The R word — Recycling — has been a buzzword in the art world for more than a few years. Now California Center for the Arts has opened a pair of recycled art exhibits that are well worth the trip to Escondido.
One is a national touring show, “Second Time Around: The Hubcap as Art,” and the other, “Reuse Recreate Reimagine,” features artists from both sides of the border and includes a wall of works by longtime La Jollan Becky Guttin.
Curator of the 3Rs exhibition is Debby Kline — half of a dynamic art duo with her husband, Larry — who was called in to organize the show at the 11th hour, when the previous curator suddenly departed. No stranger to the museum, Debby had worked there in the mid-1990s, even doing a stint as Interim Director.
Originally invited to be featured artists in the exhibition, the Klines were offered a whole gallery to display an expanded version of their 12-foot-tall “Alchemist and His Junks,” a testament to the age-old cycle of trash, first introduced in 2015 at HB Punto Gallery in Barrio Logan, with subsequent appearances at the downtown library and Art San Diego.
Besides working on the new Alchemist installation and teaching art at Design Institute and UCSD Medical School, Debby managed to step into the curator’s role and assemble an eye-popping show in record time.
For the Klines (San Diego Art Prize winners in 2013) this was not their first venture into artful recycling. Their 2012 “Dinner with the Klines” exhibition at the Athenaeum presented some of the clever pieces they’ve created out of odds and ends found on their table in restaurants. They said at the time: “We think about the amount of waste. Just about everything we use would be thrown out ... except we’re saving it all!”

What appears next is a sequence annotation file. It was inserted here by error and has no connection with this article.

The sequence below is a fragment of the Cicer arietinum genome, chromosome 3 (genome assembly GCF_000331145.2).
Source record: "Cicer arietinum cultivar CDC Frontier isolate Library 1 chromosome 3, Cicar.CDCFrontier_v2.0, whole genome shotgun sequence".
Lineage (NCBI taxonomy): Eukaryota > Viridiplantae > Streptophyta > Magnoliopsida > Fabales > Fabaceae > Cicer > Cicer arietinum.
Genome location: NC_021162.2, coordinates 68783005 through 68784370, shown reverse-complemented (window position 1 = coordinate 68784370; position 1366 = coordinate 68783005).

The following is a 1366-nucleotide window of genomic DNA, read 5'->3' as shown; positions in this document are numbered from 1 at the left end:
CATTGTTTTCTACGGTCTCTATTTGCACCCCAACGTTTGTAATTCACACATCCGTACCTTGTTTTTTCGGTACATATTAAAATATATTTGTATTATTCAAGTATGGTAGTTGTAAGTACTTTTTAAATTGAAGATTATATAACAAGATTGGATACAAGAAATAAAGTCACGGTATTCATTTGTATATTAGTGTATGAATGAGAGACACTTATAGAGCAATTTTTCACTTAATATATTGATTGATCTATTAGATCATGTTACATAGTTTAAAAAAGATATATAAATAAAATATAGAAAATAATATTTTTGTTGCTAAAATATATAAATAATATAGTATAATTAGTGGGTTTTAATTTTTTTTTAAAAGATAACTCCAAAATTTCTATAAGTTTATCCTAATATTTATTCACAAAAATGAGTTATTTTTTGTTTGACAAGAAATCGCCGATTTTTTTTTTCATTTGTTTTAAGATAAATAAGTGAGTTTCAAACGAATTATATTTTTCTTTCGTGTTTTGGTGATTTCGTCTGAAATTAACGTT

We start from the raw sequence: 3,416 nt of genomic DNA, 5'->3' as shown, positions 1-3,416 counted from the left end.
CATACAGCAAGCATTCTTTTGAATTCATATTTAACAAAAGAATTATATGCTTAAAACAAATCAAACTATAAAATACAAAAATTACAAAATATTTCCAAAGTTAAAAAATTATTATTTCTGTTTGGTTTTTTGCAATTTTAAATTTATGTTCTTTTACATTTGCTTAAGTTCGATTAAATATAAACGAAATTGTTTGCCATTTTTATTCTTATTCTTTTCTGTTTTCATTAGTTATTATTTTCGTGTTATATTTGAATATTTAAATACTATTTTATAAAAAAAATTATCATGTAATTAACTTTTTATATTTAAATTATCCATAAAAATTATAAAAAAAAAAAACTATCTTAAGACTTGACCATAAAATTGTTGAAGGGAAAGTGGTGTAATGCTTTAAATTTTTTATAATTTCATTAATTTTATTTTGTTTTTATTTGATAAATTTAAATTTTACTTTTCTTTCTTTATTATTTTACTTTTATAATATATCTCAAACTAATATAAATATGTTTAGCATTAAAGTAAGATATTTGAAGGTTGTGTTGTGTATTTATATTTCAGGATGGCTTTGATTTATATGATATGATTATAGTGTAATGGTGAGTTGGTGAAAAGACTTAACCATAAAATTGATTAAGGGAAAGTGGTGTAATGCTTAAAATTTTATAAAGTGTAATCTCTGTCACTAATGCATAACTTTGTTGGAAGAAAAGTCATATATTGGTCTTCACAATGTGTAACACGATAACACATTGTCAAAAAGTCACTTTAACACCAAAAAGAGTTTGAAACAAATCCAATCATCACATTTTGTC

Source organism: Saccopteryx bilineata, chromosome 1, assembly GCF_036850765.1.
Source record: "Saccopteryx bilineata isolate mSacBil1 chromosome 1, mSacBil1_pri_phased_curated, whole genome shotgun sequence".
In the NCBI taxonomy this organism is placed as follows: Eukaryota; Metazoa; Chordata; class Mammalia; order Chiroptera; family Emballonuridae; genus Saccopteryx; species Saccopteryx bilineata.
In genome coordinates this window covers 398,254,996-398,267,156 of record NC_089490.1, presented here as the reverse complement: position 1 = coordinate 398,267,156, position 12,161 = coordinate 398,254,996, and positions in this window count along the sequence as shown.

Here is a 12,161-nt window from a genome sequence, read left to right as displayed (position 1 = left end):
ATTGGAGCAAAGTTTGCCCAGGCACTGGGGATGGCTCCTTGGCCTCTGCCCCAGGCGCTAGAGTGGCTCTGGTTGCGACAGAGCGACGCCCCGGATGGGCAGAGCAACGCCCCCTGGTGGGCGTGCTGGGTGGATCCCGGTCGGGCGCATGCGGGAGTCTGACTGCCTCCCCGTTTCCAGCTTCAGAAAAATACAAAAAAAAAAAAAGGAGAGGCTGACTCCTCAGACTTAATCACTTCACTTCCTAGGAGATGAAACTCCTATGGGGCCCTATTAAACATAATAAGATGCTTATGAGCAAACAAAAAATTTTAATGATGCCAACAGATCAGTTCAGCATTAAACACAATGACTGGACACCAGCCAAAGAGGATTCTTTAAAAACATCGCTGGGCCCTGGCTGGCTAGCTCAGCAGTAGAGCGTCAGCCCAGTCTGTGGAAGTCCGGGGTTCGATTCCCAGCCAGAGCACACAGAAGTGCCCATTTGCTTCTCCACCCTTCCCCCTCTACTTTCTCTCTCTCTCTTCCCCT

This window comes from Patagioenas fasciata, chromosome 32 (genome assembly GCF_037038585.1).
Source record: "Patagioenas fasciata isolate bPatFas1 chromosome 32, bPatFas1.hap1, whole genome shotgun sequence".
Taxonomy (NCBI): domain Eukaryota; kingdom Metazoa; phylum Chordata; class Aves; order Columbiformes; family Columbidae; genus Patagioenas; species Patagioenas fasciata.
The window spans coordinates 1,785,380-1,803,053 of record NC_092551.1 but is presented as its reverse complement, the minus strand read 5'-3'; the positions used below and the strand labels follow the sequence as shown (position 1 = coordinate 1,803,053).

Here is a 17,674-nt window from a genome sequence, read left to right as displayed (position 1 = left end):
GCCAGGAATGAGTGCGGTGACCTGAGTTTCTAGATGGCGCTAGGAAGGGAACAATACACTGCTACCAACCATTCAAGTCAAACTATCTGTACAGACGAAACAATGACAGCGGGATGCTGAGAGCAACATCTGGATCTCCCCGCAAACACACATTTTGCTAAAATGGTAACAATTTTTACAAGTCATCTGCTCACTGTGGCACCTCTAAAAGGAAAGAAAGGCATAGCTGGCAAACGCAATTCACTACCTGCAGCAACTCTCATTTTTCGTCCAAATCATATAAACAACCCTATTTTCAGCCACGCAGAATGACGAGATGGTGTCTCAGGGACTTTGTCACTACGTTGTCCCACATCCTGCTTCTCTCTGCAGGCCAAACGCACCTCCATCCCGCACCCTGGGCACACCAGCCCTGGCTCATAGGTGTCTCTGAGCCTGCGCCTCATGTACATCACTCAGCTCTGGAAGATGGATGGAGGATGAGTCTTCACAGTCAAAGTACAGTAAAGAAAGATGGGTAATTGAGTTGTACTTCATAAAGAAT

Now at CCAE, they’ve done it again, bringing in their supersized superhero made of flattened Perrier cans, who now has enough space to rule over the boats, maps, drawings and mini-sculptures that make up his domain.
Other highlights in the show are compelling portraits by Colombia-born, Miami-based Federico Uribe, who uses intertwined pencils, shoelaces and bullet shell casings to create classically-inspired images; Becky Guttin’s large-scale necklace composed of compacted radiators, glass and heavy-duty chains; David Avalos’ hubcap milagros; Gilbert Rangel’s wiry assemblages; and Vandegraaff Gearheardt’s tick-tocking kinetic clock.
Then there’s former physicist Mark Title, making his artistic debut with two light-filled glass sculptures, and Space4Art co-founder Cheryl Nickel — whose cathedral of crutches took center stage in the 2015 Klines-curated “Seeing is Believing” show at La Jolla’s JCC — showing “Ways to Go,” a witty set of pieces dealing with the journey toward death.
And don’t miss the hall of student artworks. The next generation of artists is looking good!
IF YOU GO: “Reuse Recreate Reimagine” and “Second Time Around: The Hubcap as Art” are on view through May 28 at Museum at California Center for the Arts, Escondido, 340 N. Escondido Blvd. Hours: 10 a.m. to 5 p.m. Thursday-Saturday; 1-5 p.m. Sunday. Admission $5-$8. (760) 839-4138. http://artcenter.org/museum/
California Center for the Arts, Escondido
CCAE’s attractive 12-acre campus, a regional arts center in downtown Escondido since 1994, includes two theaters, a conference center, art and dance studios and a 9,000-square foot museum whose first director was La Jollan Reesey Shaw.
After several directors and the 2008 economic crisis, funding dried up, and there were only sporadic exhibitions, including two by La Jolla gallerist Mark Quint in 2009 and 2011.
In 2014, Leah Goodwin, the museum’s original education director, came back as Director of Museum & Education. “I worked hard at solidifying the exhibition programs, connecting with the community, and building the next generation of artists, getting students involved in every exhibition,” she said. “Now we’re back on track, with a grant from the Parker Foundation and Lexus sponsoring the Hubcap Art show.”
Coming July 8-Aug. 27: A new collaboration. With MCASD-La Jolla closed for expansion, CCAE will present an exhibit of California artists who have brightened the art scene over the last half-century, drawn from MCASD’s permanent collection.